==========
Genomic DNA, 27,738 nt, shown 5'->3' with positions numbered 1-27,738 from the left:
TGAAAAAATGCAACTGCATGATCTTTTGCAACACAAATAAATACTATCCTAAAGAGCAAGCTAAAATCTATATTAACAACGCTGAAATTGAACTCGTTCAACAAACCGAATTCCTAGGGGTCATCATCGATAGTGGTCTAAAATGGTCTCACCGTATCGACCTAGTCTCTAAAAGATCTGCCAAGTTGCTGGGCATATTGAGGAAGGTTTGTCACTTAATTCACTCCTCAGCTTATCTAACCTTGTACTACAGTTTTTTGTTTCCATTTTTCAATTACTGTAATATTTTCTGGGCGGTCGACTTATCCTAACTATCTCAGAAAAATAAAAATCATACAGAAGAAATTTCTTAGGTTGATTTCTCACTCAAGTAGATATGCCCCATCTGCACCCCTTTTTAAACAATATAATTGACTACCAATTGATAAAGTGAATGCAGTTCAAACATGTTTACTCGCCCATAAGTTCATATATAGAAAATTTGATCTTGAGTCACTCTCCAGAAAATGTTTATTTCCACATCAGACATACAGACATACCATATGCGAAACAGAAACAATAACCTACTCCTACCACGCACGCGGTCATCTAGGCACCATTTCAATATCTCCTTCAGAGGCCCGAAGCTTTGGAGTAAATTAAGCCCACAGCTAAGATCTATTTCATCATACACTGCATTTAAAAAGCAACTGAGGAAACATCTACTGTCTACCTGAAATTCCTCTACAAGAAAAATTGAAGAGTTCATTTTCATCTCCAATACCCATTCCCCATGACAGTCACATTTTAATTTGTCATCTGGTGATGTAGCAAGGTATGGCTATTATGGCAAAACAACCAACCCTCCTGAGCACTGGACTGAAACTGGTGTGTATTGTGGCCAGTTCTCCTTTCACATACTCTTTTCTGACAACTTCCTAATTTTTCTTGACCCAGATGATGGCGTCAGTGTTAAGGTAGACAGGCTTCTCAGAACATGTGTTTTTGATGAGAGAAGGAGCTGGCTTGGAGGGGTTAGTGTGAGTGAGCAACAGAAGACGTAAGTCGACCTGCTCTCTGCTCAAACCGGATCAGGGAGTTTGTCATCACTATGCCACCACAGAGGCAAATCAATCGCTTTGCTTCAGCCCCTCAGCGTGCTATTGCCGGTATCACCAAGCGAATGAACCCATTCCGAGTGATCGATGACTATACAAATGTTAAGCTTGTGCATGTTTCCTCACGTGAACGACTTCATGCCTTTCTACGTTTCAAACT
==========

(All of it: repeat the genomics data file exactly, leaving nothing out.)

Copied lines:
Genomic DNA, 27,738 nt, shown 5'->3' with positions numbered 1-27,738 from the left:
TGAAAAAATGCAACTGCATGATCTTTTGCAACACAAATAAATACTATCCTAAAGAGCAAGCTAAAATCTATATTAACAACGCTGAAATTGAACTCGTTCAACAAACCGAATTCCTAGGGGTCATCATCGATAGTGGTCTAAAATGGTCTCACCGTATCGACCTAGTCTCTAAAAGATCTGCCAAGTTGCTGGGCATATTGAGGAAGGTTTGTCACTTAATTCACTCCTCAGCTTATCTAACCTTGTACTACAGTTTTTTGTTTCCATTTTTCAATTACTGTAATATTTTCTGGGCGGTCGACTTATCCTAACTATCTCAGAAAAATAAAAATCATACAGAAGAAATTTCTTAGGTTGATTTCTCACTCAAGTAGATATGCCCCATCTGCACCCCTTTTTAAACAATATAATTGACTACCAATTGATAAAGTGAATGCAGTTCAAACATGTTTACTCGCCCATAAGTTCATATATAGAAAATTTGATCTTGAGTCACTCTCCAGAAAATGTTTATTTCCACATCAGACATACAGACATACCATATGCGAAACAGAAACAATAACCTACTCCTACCACGCACGCGGTCATCTAGGCACCATTTCAATATCTCCTTCAGAGGCCCGAAGCTTTGGAGTAAATTAAGCCCACAGCTAAGATCTATTTCATCATACACTGCATTTAAAAAGCAACTGAGGAAACATCTACTGTCTACCTGAAATTCCTCTACAAGAAAAATTGAAGAGTTCATTTTCATCTCCAATACCCATTCCCCATGACAGTCACATTTTAATTTGTCATCTGGTGATGTAGCAAGGTATGGCTATTATGGCAAAACAACCAACCCTCCTGAGCACTGGACTGAAACTGGTGTGTATTGTGGCCAGTTCTCCTTTCACATACTCTTTTCTGACAACTTCCTAATTTTTCTTGACCCAGATGATGGCGTCAGTGTTAAGGTAGACAGGCTTCTCAGAACATGTGTTTTTGATGAGAGAAGGAGCTGGCTTGGAGGGGTTAGTGTGAGTGAGCAACAGAAGACGTAAGTCGACCTGCTCTCTGCTCAAACCGGATCAGGGAGTTTGTCATCACTATGCCACCACAGAGGCAAATCAATCGCTTTGCTTCAGCCCCTCAGCGTGCTATTGCCGGTATCACCAAGCGAATGAACCCATTCCGAGTGATCGATGACTATACAAATGTTAAGCTTGTGCATGTTTCCTCACGTGAACGACTTCATGCCTTTCTACGTTTCAAACT